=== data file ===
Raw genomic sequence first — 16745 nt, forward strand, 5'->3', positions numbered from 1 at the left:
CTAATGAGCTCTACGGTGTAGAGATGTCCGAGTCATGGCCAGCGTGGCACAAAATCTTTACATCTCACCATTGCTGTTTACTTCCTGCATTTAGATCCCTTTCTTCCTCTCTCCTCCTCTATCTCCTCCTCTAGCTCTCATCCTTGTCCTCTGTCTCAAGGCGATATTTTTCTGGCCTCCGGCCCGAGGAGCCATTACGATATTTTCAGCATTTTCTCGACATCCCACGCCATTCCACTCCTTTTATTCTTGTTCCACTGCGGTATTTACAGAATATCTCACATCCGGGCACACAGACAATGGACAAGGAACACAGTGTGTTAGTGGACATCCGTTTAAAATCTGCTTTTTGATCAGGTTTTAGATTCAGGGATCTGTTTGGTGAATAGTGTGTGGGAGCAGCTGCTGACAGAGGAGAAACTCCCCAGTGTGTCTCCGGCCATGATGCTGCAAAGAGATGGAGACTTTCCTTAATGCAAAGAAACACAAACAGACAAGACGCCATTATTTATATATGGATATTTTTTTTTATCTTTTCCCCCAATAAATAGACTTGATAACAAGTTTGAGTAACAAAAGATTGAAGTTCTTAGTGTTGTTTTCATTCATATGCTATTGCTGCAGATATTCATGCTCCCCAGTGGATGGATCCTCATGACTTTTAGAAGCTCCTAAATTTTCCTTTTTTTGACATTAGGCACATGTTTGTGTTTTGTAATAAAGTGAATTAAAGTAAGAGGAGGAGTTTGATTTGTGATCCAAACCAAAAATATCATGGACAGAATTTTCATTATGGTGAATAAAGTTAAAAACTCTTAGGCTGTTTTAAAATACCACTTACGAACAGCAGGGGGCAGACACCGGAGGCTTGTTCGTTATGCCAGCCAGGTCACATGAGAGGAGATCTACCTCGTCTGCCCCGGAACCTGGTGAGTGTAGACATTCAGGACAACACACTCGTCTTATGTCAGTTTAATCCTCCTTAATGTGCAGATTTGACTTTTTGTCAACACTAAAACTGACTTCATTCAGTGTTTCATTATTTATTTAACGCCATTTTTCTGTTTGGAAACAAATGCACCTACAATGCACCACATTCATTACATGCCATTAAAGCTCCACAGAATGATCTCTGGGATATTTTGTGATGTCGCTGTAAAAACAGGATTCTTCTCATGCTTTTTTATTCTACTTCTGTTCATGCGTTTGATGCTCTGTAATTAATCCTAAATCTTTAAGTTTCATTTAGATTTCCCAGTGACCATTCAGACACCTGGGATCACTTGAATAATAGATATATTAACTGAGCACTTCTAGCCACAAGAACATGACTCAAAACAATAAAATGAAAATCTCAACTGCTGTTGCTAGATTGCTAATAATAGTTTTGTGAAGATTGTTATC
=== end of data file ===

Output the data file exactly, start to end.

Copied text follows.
Raw genomic sequence first — 16745 nt, forward strand, 5'->3', positions numbered from 1 at the left:
CTAATGAGCTCTACGGTGTAGAGATGTCCGAGTCATGGCCAGCGTGGCACAAAATCTTTACATCTCACCATTGCTGTTTACTTCCTGCATTTAGATCCCTTTCTTCCTCTCTCCTCCTCTATCTCCTCCTCTAGCTCTCATCCTTGTCCTCTGTCTCAAGGCGATATTTTTCTGGCCTCCGGCCCGAGGAGCCATTACGATATTTTCAGCATTTTCTCGACATCCCACGCCATTCCACTCCTTTTATTCTTGTTCCACTGCGGTATTTACAGAATATCTCACATCCGGGCACACAGACAATGGACAAGGAACACAGTGTGTTAGTGGACATCCGTTTAAAATCTGCTTTTTGATCAGGTTTTAGATTCAGGGATCTGTTTGGTGAATAGTGTGTGGGAGCAGCTGCTGACAGAGGAGAAACTCCCCAGTGTGTCTCCGGCCATGATGCTGCAAAGAGATGGAGACTTTCCTTAATGCAAAGAAACACAAACAGACAAGACGCCATTATTTATATATGGATATTTTTTTTTATCTTTTCCCCCAATAAATAGACTTGATAACAAGTTTGAGTAACAAAAGATTGAAGTTCTTAGTGTTGTTTTCATTCATATGCTATTGCTGCAGATATTCATGCTCCCCAGTGGATGGATCCTCATGACTTTTAGAAGCTCCTAAATTTTCCTTTTTTTGACATTAGGCACATGTTTGTGTTTTGTAATAAAGTGAATTAAAGTAAGAGGAGGAGTTTGATTTGTGATCCAAACCAAAAATATCATGGACAGAATTTTCATTATGGTGAATAAAGTTAAAAACTCTTAGGCTGTTTTAAAATACCACTTACGAACAGCAGGGGGCAGACACCGGAGGCTTGTTCGTTATGCCAGCCAGGTCACATGAGAGGAGATCTACCTCGTCTGCCCCGGAACCTGGTGAGTGTAGACATTCAGGACAACACACTCGTCTTATGTCAGTTTAATCCTCCTTAATGTGCAGATTTGACTTTTTGTCAACACTAAAACTGACTTCATTCAGTGTTTCATTATTTATTTAACGCCATTTTTCTGTTTGGAAACAAATGCACCTACAATGCACCACATTCATTACATGCCATTAAAGCTCCACAGAATGATCTCTGGGATATTTTGTGATGTCGCTGTAAAAACAGGATTCTTCTCATGCTTTTTTATTCTACTTCTGTTCATGCGTTTGATGCTCTGTAATTAATCCTAAATCTTTAAGTTTCATTTAGATTTCCCAGTGACCATTCAGACACCTGGGATCACTTGAATAATAGATATATTAACTGAGCACTTCTAGCCACAAGAACATGACTCAAAACAATAAAATGAAAATCTCAACTGCTGTTGCTAGATTGCTAATAATAGTTTTGTGAAGATTGTTATC